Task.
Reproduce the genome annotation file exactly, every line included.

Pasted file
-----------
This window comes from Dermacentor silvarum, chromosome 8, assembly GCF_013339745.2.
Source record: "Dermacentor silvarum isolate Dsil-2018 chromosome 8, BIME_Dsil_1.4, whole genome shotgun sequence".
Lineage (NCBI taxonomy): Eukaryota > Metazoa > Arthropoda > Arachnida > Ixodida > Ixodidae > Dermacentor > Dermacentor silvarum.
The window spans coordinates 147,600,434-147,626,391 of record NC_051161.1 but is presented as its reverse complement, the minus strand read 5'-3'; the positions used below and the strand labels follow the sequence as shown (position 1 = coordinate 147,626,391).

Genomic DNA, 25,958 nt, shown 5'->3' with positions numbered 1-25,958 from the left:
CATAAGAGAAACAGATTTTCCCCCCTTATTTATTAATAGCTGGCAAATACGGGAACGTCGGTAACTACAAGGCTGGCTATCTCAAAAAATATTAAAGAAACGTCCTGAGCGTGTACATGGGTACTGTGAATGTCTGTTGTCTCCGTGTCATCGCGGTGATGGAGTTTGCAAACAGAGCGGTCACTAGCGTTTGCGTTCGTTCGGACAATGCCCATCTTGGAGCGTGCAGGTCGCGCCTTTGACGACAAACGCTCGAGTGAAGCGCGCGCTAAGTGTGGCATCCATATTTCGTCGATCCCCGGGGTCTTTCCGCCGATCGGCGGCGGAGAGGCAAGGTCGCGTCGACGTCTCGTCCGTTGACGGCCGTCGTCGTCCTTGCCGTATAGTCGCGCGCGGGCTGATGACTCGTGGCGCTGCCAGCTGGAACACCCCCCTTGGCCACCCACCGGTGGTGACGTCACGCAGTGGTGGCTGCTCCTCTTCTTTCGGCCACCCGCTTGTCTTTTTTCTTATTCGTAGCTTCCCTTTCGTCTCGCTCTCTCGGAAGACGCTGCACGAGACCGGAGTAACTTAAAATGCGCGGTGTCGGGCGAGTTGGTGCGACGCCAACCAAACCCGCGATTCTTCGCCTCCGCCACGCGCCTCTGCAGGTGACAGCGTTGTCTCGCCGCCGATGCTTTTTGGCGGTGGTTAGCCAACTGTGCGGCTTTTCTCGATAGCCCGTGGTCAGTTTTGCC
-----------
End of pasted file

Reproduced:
This window comes from Dermacentor silvarum, chromosome 8, assembly GCF_013339745.2.
Source record: "Dermacentor silvarum isolate Dsil-2018 chromosome 8, BIME_Dsil_1.4, whole genome shotgun sequence".
Lineage (NCBI taxonomy): Eukaryota > Metazoa > Arthropoda > Arachnida > Ixodida > Ixodidae > Dermacentor > Dermacentor silvarum.
The window spans coordinates 147,600,434-147,626,391 of record NC_051161.1 but is presented as its reverse complement, the minus strand read 5'-3'; the positions used below and the strand labels follow the sequence as shown (position 1 = coordinate 147,626,391).

Genomic DNA, 25,958 nt, shown 5'->3' with positions numbered 1-25,958 from the left:
CATAAGAGAAACAGATTTTCCCCCCTTATTTATTAATAGCTGGCAAATACGGGAACGTCGGTAACTACAAGGCTGGCTATCTCAAAAAATATTAAAGAAACGTCCTGAGCGTGTACATGGGTACTGTGAATGTCTGTTGTCTCCGTGTCATCGCGGTGATGGAGTTTGCAAACAGAGCGGTCACTAGCGTTTGCGTTCGTTCGGACAATGCCCATCTTGGAGCGTGCAGGTCGCGCCTTTGACGACAAACGCTCGAGTGAAGCGCGCGCTAAGTGTGGCATCCATATTTCGTCGATCCCCGGGGTCTTTCCGCCGATCGGCGGCGGAGAGGCAAGGTCGCGTCGACGTCTCGTCCGTTGACGGCCGTCGTCGTCCTTGCCGTATAGTCGCGCGCGGGCTGATGACTCGTGGCGCTGCCAGCTGGAACACCCCCCTTGGCCACCCACCGGTGGTGACGTCACGCAGTGGTGGCTGCTCCTCTTCTTTCGGCCACCCGCTTGTCTTTTTTCTTATTCGTAGCTTCCCTTTCGTCTCGCTCTCTCGGAAGACGCTGCACGAGACCGGAGTAACTTAAAATGCGCGGTGTCGGGCGAGTTGGTGCGACGCCAACCAAACCCGCGATTCTTCGCCTCCGCCACGCGCCTCTGCAGGTGACAGCGTTGTCTCGCCGCCGATGCTTTTTGGCGGTGGTTAGCCAACTGTGCGGCTTTTCTCGATAGCCCGTGGTCAGTTTTGCC